The Delta variant of COVID-19 can nearly triple the risk for stillbirth, according to Centers for Disease Control and Prevention data published Friday. Photo by Free-Photos/Pixabay
Nov. 19 (UPI) — Becoming ill with the COVID-19 Delta variant during pregnancy nearly triples the risk for stillbirth at delivery, according to data released Friday by the Centers for Disease Control and Prevention.
Even before the emergence of the more contagious, and possibly more serious, variant of the coronavirus, the risk for stillbirth was nearly 50% higher among pregnant people infected at the time of delivery, the data showed.
Among nearly 1.25 million births in the United States between March 2020 and September of this year, about 8,200 stillbirths occured, for a rate of less than 1%, the CDC said.
However, of roughly 22,000 births involving people infected with COVID-19 during that period, 273 stillbirths occurred, for a rate of 1.3%.
From July though September, after the Delta variant became the predominant one in circulation nationally, nearly 1,200 stillbirths were reported among people infected with the virus at the time of delivery, or nearly 3% of pregnancies, the data showed.
Conversely, fewer than 1% of pregnancies in non-infected people at the time of delivery resulted in stillbirth.
“This analysis adds to growing evidence of an association between COVID-19 in pregnancy and stillbirth,” CDC researchers wrote.
It also “highlights that the risk for stillbirth associated with COVID-19 is affected by maternal morbidity and demonstrates that the risk has increased during the Delta period,” they said.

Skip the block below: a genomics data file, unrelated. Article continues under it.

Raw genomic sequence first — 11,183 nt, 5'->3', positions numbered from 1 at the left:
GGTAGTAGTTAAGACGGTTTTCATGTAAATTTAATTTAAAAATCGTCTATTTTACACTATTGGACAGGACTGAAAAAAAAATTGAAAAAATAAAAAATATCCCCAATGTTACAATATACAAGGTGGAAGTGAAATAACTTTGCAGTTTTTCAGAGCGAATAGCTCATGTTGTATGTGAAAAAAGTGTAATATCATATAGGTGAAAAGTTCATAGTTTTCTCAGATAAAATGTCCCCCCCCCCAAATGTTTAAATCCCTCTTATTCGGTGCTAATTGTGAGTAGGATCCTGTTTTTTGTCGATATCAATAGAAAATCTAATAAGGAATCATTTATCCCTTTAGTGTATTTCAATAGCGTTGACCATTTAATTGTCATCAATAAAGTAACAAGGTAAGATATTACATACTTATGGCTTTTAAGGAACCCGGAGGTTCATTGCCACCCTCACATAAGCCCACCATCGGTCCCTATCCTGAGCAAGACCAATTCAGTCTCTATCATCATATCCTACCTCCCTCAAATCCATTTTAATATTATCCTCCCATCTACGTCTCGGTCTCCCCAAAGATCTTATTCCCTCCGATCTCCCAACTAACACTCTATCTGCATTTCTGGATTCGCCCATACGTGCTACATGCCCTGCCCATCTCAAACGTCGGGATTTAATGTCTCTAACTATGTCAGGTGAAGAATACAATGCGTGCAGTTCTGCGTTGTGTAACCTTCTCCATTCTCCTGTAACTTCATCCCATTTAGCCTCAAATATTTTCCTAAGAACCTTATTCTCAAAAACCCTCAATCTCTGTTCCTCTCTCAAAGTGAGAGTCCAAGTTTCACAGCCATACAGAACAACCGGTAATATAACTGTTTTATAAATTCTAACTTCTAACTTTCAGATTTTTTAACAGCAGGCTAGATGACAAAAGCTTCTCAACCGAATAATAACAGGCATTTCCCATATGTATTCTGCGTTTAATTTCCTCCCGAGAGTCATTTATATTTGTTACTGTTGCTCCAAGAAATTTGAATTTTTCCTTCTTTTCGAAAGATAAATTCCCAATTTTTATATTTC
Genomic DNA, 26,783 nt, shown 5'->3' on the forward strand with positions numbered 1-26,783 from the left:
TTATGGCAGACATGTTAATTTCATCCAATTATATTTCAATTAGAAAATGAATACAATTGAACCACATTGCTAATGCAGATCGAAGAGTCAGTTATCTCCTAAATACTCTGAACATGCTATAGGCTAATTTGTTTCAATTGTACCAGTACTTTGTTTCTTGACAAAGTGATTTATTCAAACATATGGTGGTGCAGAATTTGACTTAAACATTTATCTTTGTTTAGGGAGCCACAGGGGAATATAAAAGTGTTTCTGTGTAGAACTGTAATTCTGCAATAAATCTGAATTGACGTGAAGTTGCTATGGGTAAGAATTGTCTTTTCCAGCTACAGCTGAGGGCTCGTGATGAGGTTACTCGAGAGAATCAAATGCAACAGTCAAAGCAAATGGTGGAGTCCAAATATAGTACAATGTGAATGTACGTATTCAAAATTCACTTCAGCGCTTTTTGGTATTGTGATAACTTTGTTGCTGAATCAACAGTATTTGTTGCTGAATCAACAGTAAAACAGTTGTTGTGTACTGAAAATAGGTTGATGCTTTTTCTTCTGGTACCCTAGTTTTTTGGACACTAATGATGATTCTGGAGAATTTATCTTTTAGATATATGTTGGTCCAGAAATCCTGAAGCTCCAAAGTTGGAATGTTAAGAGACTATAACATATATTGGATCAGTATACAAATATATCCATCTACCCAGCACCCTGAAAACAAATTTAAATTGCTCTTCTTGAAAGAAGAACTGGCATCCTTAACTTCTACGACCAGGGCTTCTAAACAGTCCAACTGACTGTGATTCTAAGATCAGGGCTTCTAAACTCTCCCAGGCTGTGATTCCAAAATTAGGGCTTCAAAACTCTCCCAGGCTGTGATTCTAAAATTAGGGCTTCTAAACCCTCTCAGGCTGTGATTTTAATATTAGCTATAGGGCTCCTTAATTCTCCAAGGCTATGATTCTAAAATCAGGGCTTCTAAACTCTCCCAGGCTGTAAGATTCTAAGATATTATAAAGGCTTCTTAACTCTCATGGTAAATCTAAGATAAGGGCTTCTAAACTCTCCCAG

Stillbirth, or fetal death, can occur at up to 28 weeks of pregnancy, according to the American College of Obstetricians and Gynecologists.
It results in a baby born without signs of life, and it can have significant mental and physical health effects on the person who delivered the child, the organization says.
Although stillbirth remains a rare occurrence in pregnancy in the United States, based on the CDC data, it has been on the rise since the start of the pandemic.
Based on its analysis of data from more than 1.25 million births across the country during the pandemic, people infected with COVID-19 at the time of delivery have a 90% higher risk for stillbirth compared to uninfected people, the agency said.
This figure was adjusted to account for other risk factors associated with stillbirth, such as socioeconomic status, as well as the presence of other underlying health conditions, including being a smoker or severely overweight.
And babies are not the only people at risk from the Delta variant, a separate analysis also released Friday by the CDC suggests.
In Mississippi, between March 1, 2020, and Oct. 6 of this year, 15 deaths were reported among pregnant people infected with COVID-19 at the time of delivery, with nine of them occurring during the period in which the Delta variant was predominant, from July through October.
“Although stillbirth was a rare outcome overall, a COVID-19 diagnosis documented during the delivery hospitalization was associated with an increased risk for stillbirth in the United States,” the agency researchers wrote.
There was “a stronger association during the period of Delta variant predominance,” they said.